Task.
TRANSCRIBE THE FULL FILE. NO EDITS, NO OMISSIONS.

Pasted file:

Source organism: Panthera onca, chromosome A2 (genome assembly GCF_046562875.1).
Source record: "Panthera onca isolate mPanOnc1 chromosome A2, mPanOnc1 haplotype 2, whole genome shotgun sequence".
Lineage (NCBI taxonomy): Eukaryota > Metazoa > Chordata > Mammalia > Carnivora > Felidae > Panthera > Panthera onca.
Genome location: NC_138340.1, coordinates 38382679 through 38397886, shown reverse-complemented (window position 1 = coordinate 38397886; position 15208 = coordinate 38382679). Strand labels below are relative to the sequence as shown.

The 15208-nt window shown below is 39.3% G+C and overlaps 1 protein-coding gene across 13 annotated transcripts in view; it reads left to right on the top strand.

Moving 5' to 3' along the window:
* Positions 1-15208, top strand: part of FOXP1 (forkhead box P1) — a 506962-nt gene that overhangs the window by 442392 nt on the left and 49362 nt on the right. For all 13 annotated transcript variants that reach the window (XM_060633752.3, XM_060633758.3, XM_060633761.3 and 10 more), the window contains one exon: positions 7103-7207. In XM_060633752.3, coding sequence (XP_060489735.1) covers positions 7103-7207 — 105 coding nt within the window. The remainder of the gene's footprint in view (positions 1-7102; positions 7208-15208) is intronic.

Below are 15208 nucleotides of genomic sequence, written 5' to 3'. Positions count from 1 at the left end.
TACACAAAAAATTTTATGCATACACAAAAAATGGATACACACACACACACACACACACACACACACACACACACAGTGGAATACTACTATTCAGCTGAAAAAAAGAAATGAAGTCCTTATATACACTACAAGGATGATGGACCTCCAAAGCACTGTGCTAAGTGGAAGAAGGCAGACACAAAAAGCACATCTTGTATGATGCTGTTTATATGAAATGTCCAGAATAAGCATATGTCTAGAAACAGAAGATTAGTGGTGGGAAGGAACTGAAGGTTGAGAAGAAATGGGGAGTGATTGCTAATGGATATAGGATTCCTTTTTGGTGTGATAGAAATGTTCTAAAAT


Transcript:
Source organism: Panthera onca, chromosome A2 (genome assembly GCF_046562875.1).
Source record: "Panthera onca isolate mPanOnc1 chromosome A2, mPanOnc1 haplotype 2, whole genome shotgun sequence".
Lineage (NCBI taxonomy): Eukaryota > Metazoa > Chordata > Mammalia > Carnivora > Felidae > Panthera > Panthera onca.
Genome location: NC_138340.1, coordinates 38382679 through 38397886, shown reverse-complemented (window position 1 = coordinate 38397886; position 15208 = coordinate 38382679). Strand labels below are relative to the sequence as shown.

The 15208-nt window shown below is 39.3% G+C and overlaps 1 protein-coding gene across 13 annotated transcripts in view; it reads left to right on the top strand.

Moving 5' to 3' along the window:
* Positions 1-15208, top strand: part of FOXP1 (forkhead box P1) — a 506962-nt gene that overhangs the window by 442392 nt on the left and 49362 nt on the right. For all 13 annotated transcript variants that reach the window (XM_060633752.3, XM_060633758.3, XM_060633761.3 and 10 more), the window contains one exon: positions 7103-7207. In XM_060633752.3, coding sequence (XP_060489735.1) covers positions 7103-7207 — 105 coding nt within the window. The remainder of the gene's footprint in view (positions 1-7102; positions 7208-15208) is intronic.

Below are 15208 nucleotides of genomic sequence, written 5' to 3'. Positions count from 1 at the left end.
TACACAAAAAATTTTATGCATACACAAAAAATGGATACACACACACACACACACACACACACACACACACACACAGTGGAATACTACTATTCAGCTGAAAAAAAGAAATGAAGTCCTTATATACACTACAAGGATGATGGACCTCCAAAGCACTGTGCTAAGTGGAAGAAGGCAGACACAAAAAGCACATCTTGTATGATGCTGTTTATATGAAATGTCCAGAATAAGCATATGTCTAGAAACAGAAGATTAGTGGTGGGAAGGAACTGAAGGTTGAGAAGAAATGGGGAGTGATTGCTAATGGATATAGGATTCCTTTTTGGTGTGATAGAAATGTTCTAAAAT